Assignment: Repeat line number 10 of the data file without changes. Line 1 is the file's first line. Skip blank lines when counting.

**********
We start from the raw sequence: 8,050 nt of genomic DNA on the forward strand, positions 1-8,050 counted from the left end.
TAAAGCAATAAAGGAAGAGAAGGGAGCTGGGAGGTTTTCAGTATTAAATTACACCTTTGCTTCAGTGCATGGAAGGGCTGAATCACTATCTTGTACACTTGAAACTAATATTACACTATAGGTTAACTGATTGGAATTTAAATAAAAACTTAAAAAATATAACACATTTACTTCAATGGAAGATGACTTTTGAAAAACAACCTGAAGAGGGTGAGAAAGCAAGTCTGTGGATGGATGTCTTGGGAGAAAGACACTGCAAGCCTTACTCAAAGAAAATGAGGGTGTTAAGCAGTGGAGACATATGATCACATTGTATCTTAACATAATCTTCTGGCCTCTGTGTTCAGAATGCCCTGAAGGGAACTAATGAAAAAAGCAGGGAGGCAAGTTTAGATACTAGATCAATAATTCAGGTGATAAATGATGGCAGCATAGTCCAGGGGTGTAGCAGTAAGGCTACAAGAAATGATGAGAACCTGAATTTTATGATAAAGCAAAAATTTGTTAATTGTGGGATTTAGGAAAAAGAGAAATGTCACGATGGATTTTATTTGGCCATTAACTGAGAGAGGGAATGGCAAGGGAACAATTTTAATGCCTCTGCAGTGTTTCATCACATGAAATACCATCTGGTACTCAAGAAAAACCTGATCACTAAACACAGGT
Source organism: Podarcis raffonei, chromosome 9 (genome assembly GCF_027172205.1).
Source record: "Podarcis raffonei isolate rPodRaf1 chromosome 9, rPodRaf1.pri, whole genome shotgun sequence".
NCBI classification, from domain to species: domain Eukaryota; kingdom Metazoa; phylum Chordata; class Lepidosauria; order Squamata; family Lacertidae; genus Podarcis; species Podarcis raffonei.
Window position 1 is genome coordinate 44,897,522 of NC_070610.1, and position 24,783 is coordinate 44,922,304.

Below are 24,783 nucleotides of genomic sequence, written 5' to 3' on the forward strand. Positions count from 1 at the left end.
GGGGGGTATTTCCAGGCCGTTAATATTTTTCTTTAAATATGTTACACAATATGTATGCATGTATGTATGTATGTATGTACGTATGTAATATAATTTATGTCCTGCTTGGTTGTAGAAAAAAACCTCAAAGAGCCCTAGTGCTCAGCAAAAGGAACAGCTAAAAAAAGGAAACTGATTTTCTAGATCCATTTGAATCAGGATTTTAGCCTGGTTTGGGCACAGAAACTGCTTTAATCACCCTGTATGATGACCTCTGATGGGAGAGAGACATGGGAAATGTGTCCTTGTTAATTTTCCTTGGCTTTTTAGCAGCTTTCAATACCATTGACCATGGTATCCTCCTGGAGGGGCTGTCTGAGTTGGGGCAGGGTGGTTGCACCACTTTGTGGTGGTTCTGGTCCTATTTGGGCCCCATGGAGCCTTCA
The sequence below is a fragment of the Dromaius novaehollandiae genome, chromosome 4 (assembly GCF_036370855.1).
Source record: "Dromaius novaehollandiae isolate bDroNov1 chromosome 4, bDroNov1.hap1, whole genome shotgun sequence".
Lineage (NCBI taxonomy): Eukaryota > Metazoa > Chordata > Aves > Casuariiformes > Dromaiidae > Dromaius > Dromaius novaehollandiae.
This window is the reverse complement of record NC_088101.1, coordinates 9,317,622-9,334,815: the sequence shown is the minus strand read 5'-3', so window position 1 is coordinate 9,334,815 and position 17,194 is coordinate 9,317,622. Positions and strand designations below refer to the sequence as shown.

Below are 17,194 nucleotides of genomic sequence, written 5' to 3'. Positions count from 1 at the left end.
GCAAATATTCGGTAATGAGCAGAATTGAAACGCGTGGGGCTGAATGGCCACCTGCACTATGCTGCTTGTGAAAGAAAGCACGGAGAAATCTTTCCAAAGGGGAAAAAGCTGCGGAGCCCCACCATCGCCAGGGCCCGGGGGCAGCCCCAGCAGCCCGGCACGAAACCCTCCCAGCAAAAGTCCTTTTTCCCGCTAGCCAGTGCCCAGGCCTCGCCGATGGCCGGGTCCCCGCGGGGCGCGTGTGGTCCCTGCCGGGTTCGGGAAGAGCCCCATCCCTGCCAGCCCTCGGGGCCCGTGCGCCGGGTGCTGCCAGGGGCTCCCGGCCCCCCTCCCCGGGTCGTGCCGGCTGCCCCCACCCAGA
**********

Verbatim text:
Source record: "Dromaius novaehollandiae isolate bDroNov1 chromosome 4, bDroNov1.hap1, whole genome shotgun sequence".